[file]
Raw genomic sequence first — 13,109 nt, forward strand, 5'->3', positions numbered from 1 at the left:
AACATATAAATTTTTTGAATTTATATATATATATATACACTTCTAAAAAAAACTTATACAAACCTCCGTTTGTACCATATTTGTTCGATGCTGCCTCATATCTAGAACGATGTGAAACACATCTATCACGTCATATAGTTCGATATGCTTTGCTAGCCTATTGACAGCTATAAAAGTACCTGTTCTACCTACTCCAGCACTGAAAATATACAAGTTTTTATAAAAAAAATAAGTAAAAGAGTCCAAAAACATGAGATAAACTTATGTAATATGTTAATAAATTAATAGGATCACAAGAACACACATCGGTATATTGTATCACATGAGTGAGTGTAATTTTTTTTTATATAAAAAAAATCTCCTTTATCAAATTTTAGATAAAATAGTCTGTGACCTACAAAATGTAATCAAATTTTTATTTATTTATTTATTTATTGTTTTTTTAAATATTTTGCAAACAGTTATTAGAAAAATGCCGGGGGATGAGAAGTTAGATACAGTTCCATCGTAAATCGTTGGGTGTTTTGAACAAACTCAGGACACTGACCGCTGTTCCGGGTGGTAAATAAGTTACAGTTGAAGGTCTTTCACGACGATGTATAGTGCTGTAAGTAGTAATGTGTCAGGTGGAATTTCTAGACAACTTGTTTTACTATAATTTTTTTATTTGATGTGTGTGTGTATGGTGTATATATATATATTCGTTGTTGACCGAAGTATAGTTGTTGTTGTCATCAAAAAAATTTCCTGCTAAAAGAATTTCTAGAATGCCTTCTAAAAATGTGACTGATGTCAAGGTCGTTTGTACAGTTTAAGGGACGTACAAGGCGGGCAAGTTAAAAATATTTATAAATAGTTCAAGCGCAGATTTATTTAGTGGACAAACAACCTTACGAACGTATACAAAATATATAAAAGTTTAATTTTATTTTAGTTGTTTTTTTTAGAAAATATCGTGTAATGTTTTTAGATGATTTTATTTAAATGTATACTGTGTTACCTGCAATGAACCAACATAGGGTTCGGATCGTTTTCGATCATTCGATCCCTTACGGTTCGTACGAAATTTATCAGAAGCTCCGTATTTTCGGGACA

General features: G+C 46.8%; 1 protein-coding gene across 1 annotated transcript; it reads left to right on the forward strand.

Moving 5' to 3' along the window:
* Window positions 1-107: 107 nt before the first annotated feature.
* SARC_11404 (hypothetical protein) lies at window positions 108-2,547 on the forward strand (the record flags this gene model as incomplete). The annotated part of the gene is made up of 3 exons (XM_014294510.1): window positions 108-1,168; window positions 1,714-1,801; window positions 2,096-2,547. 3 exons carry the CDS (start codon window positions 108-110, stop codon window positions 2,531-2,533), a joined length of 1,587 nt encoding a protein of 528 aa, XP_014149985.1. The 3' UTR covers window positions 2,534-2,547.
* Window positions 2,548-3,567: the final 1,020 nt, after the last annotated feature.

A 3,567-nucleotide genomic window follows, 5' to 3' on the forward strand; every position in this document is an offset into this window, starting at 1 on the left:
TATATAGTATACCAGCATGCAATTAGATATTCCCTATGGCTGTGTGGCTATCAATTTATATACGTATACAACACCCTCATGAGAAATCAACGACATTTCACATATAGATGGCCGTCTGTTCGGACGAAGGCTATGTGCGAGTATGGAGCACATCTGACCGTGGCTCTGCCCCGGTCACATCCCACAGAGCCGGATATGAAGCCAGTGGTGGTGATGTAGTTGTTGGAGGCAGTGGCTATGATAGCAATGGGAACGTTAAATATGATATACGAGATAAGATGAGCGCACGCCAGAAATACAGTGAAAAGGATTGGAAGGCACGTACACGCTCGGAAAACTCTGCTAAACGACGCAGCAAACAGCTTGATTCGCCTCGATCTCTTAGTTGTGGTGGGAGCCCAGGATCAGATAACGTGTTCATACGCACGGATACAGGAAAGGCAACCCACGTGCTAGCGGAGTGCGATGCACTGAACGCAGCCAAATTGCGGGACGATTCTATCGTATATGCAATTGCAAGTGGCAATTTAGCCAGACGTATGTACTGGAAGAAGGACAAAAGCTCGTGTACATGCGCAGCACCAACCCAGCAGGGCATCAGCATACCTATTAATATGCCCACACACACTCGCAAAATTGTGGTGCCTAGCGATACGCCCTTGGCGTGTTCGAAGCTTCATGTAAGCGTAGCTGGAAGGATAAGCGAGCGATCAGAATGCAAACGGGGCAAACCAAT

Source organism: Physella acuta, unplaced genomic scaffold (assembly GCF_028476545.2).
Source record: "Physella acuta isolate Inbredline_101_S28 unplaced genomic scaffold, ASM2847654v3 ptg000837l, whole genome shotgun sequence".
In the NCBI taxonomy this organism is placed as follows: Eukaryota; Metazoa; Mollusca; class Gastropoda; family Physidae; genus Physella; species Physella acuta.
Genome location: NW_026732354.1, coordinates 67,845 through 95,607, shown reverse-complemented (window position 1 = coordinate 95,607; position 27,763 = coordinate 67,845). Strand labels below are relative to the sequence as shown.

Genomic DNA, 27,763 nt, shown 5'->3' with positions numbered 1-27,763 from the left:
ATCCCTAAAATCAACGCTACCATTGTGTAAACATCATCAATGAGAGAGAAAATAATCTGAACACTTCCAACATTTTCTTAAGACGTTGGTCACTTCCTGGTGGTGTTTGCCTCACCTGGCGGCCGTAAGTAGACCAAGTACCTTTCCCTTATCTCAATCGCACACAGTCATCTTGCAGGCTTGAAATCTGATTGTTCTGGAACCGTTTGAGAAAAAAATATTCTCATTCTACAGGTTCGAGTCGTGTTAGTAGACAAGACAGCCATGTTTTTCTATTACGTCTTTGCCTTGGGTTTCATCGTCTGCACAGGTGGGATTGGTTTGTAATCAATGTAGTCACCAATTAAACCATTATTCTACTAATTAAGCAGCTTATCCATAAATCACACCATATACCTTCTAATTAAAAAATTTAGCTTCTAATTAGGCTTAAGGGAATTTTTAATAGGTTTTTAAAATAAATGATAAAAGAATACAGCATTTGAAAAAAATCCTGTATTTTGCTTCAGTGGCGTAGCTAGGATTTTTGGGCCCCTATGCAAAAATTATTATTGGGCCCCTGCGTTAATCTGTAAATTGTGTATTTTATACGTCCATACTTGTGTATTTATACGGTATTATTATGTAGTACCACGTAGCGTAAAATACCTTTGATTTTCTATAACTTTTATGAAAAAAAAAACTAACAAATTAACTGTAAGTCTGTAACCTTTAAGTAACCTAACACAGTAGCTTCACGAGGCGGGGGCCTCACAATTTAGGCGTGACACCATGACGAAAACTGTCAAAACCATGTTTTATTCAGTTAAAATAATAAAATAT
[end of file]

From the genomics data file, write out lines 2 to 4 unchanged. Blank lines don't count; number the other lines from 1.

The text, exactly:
AACATATAAATTTTTTGAATTTATATATATATATATACACTTCTAAAAAAAACTTATACAAACCTCCGTTTGTACCATATTTGTTCGATGCTGCCTCATATCTAGAACGATGTGAAACACATCTATCACGTCATATAGTTCGATATGCTTTGCTAGCCTATTGACAGCTATAAAAGTACCTGTTCTACCTACTCCAGCACTGAAAATATACAAGTTTTTATAAAAAAAATAAGTAAAAGAGTCCAAAAACATGAGATAAACTTATGTAATATGTTAATAAATTAATAGGATCACAAGAACACACATCGGTATATTGTATCACATGAGTGAGTGTAATTTTTTTTTATATAAAAAAAATCTCCTTTATCAAATTTTAGATAAAATAGTCTGTGACCTACAAAATGTAATCAAATTTTTATTTATTTATTTATTTATTGTTTTTTTAAATATTTTGCAAACAGTTATTAGAAAAATGCCGGGGGATGAGAAGTTAGATACAGTTCCATCGTAAATCGTTGGGTGTTTTGAACAAACTCAGGACACTGACCGCTGTTCCGGGTGGTAAATAAGTTACAGTTGAAGGTCTTTCACGACGATGTATAGTGCTGTAAGTAGTAATGTGTCAGGTGGAATTTCTAGACAACTTGTTTTACTATAATTTTTTTATTTGATGTGTGTGTGTATGGTGTATATATATATATTCGTTGTTGACCGAAGTATAGTTGTTGTTGTCATCAAAAAAATTTCCTGCTAAAAGAATTTCTAGAATGCCTTCTAAAAATGTGACTGATGTCAAGGTCGTTTGTACAGTTTAAGGGACGTACAAGGCGGGCAAGTTAAAAATATTTATAAATAGTTCAAGCGCAGATTTATTTAGTGGACAAACAACCTTACGAACGTATACAAAATATATAAAAGTTTAATTTTATTTTAGTTGTTTTTTTTAGAAAATATCGTGTAATGTTTTTAGATGATTTTATTTAAATGTATACTGTGTTACCTGCAATGAACCAACATAGGGTTCGGATCGTTTTCGATCATTCGATCCCTTACGGTTCGTACGAAATTTATCAGAAGCTCCGTATTTTCGGGACA

General features: G+C 46.8%; 1 protein-coding gene across 1 annotated transcript; it reads left to right on the forward strand.

Moving 5' to 3' along the window: